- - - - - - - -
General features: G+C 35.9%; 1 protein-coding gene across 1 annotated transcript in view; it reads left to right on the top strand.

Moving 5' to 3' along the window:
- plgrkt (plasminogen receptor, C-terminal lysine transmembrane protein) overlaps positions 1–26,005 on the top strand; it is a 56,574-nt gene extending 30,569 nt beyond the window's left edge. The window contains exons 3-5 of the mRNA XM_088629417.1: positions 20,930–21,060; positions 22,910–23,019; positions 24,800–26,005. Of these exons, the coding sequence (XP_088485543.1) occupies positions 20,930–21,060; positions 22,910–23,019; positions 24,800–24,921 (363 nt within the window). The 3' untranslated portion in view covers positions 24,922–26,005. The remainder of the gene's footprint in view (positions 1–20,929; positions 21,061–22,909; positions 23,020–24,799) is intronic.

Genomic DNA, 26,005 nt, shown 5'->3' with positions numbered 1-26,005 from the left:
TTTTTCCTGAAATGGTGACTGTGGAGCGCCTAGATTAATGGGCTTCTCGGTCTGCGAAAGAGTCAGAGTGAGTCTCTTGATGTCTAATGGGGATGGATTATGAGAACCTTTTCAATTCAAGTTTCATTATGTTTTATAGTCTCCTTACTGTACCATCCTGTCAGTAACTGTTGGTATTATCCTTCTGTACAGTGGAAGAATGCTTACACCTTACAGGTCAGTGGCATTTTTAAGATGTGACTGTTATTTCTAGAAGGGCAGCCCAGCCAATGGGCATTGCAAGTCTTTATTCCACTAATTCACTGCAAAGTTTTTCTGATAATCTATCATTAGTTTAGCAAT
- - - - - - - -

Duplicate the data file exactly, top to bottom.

General features: G+C 35.9%; 1 protein-coding gene across 1 annotated transcript in view; it reads left to right on the top strand.

Moving 5' to 3' along the window:
- plgrkt (plasminogen receptor, C-terminal lysine transmembrane protein) overlaps positions 1–26,005 on the top strand; it is a 56,574-nt gene extending 30,569 nt beyond the window's left edge. The window contains exons 3-5 of the mRNA XM_088629417.1: positions 20,930–21,060; positions 22,910–23,019; positions 24,800–26,005. Of these exons, the coding sequence (XP_088485543.1) occupies positions 20,930–21,060; positions 22,910–23,019; positions 24,800–24,921 (363 nt within the window). The 3' untranslated portion in view covers positions 24,922–26,005. The remainder of the gene's footprint in view (positions 1–20,929; positions 21,061–22,909; positions 23,020–24,799) is intronic.

Genomic DNA, 26,005 nt, shown 5'->3' with positions numbered 1-26,005 from the left:
TTTTTCCTGAAATGGTGACTGTGGAGCGCCTAGATTAATGGGCTTCTCGGTCTGCGAAAGAGTCAGAGTGAGTCTCTTGATGTCTAATGGGGATGGATTATGAGAACCTTTTCAATTCAAGTTTCATTATGTTTTATAGTCTCCTTACTGTACCATCCTGTCAGTAACTGTTGGTATTATCCTTCTGTACAGTGGAAGAATGCTTACACCTTACAGGTCAGTGGCATTTTTAAGATGTGACTGTTATTTCTAGAAGGGCAGCCCAGCCAATGGGCATTGCAAGTCTTTATTCCACTAATTCACTGCAAAGTTTTTCTGATAATCTATCATTAGTTTAGCAAT